Not all social media apps are equal when it comes to engaging followers. A Forrester study found that Instagram has 10x more engagements than on Facebook, and users tend to be more receptive and interested in being redirected to websites through the app than they are on other platforms. This makes your life a little easier, provided your target audience is on Instagram and they follow you. Investing in paid shoutouts (hiring Instagram influencers to promote your product to their own followers, either for a flat fee or for a percentage of sales through their unique code) has proven to be a popular and effective.
Making the transition from platform to ecommerce
The best way to get your followers on social media to become customers of your brand is to incentivize them to leave the platform and to move to your ecommerce channels.
On Instagram, you can add URL links to your Instagram Story that direct your viewers to your ecommerce channel where they can purchase the product you feature in your Story in the form of a “See More” swipe up button. Snapchat lacks a similar feature, one of the primary complaints brands have of the app. Facebook allows hyperlinks within posts, which allow you to direct your post viewers to the exact URL on your ecommerce channels where they can buy the product they see.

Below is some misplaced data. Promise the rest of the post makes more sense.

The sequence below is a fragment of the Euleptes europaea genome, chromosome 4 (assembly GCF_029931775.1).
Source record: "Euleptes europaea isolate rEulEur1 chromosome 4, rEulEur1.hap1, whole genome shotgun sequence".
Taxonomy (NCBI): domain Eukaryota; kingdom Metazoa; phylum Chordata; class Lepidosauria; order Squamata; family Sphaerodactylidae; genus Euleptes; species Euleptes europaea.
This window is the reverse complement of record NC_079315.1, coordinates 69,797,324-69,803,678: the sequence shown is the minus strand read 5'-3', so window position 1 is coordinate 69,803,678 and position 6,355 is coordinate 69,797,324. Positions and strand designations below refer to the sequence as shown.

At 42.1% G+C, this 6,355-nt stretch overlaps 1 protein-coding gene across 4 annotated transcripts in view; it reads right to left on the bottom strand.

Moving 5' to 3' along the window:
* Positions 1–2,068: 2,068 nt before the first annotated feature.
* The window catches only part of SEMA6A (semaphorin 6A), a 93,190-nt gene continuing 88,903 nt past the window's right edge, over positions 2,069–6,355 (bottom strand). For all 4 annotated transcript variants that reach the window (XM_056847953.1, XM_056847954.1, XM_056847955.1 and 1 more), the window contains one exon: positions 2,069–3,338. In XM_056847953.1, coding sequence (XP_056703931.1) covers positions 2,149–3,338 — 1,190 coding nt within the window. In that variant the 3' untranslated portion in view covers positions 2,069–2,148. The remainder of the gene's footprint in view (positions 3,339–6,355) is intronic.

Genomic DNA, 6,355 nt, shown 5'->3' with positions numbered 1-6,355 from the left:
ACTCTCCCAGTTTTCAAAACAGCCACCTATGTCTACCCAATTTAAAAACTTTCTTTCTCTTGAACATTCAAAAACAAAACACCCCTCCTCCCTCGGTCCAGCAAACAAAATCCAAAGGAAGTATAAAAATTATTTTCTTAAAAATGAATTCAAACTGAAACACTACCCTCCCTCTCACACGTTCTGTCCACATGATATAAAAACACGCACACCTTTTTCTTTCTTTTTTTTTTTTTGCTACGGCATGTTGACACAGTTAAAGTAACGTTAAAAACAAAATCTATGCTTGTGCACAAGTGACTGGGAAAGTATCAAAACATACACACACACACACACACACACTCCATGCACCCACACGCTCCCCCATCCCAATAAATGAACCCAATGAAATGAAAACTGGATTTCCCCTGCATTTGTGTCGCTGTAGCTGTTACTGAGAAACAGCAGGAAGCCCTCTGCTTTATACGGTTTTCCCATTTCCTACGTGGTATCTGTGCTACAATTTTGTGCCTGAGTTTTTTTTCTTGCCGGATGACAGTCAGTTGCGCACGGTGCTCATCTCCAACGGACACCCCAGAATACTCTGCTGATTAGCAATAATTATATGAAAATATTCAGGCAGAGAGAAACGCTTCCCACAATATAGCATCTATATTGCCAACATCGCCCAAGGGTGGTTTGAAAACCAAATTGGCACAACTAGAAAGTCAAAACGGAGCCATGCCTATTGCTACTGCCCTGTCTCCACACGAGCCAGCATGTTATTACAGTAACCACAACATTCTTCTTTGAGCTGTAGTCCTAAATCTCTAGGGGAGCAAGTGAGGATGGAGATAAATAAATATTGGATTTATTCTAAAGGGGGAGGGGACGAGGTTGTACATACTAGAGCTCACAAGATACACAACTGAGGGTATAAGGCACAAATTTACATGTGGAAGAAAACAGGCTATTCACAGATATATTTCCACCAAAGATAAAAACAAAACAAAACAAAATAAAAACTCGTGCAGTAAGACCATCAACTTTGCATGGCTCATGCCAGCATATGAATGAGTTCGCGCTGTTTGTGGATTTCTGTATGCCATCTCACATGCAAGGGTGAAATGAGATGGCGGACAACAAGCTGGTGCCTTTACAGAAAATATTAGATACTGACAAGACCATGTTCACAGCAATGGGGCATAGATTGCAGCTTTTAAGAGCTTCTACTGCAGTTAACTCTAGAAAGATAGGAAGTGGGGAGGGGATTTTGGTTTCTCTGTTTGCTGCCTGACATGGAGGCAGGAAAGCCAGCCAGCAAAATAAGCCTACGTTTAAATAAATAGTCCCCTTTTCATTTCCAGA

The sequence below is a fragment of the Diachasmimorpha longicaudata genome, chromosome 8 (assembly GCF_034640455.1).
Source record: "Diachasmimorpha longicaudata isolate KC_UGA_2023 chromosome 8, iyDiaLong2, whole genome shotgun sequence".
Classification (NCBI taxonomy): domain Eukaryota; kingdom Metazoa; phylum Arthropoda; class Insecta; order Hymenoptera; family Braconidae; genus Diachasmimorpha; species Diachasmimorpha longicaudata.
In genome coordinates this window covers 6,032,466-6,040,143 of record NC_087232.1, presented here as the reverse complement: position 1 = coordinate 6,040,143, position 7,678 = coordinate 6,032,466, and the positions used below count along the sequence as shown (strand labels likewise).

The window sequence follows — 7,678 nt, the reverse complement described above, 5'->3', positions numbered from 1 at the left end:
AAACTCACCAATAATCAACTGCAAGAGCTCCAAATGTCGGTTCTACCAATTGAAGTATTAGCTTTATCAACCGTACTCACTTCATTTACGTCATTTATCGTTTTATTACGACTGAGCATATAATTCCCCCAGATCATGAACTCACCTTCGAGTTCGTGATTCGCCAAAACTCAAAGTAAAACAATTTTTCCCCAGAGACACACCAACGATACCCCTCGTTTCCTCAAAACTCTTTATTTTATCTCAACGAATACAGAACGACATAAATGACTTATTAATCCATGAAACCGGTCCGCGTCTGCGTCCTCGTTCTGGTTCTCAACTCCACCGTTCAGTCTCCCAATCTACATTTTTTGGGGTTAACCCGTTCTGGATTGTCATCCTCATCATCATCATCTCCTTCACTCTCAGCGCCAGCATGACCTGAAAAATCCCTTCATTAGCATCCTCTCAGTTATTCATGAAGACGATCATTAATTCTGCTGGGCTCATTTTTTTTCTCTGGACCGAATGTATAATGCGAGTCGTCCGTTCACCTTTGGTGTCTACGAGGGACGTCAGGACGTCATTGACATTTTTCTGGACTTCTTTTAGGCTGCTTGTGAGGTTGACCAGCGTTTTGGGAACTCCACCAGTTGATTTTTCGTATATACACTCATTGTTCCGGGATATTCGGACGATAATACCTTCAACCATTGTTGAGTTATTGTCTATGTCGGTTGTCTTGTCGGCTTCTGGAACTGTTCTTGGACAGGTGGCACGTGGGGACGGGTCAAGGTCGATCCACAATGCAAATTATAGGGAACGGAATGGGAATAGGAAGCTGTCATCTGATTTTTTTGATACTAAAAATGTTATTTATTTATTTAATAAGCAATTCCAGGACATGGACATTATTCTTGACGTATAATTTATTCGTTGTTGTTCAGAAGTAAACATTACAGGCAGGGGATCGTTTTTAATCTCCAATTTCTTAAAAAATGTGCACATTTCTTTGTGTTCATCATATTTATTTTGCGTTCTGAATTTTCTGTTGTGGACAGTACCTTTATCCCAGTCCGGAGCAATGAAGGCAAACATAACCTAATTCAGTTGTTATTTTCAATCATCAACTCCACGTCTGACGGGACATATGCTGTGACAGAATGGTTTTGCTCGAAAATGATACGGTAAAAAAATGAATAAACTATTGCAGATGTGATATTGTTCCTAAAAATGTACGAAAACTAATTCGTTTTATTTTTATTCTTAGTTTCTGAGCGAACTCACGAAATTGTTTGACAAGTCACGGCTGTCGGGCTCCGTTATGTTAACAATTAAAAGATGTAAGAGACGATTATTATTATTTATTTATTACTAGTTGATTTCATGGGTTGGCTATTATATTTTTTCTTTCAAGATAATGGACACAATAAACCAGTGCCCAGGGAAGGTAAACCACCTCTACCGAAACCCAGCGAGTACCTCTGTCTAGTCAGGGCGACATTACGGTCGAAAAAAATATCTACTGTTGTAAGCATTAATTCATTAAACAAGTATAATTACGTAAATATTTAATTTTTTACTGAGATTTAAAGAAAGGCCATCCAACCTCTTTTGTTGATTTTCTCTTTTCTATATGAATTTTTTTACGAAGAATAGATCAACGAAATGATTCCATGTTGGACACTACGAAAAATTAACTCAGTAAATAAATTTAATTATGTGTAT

Using in-app advertising
Instagram Story Ads have also recently been rolled out. Now, the reach of your Instagram Story or Live posts are extended to targeted Instagram users. Sponsored ads appear in users’ Story queues, even if they don’t follow your brand. This is a significant update that has the potential to dramatically widen your Instagram reach
Translating Facebook followers into customers requires a different strategy. Targeted Facebook ads through sponsored posts offer you a more solid return on investment in this case. Facebook has lower rates of engagement, particularly as more young people are leaving the platform or lowering their usage as it becomes saturated with older generations. Larger brands with significant followings often offer exclusive “fan-only” coupons that incentivize Facebook users to follow the brand by offering them a coupon or discount for their first purchase.
The role of content creation in attracting engaged followers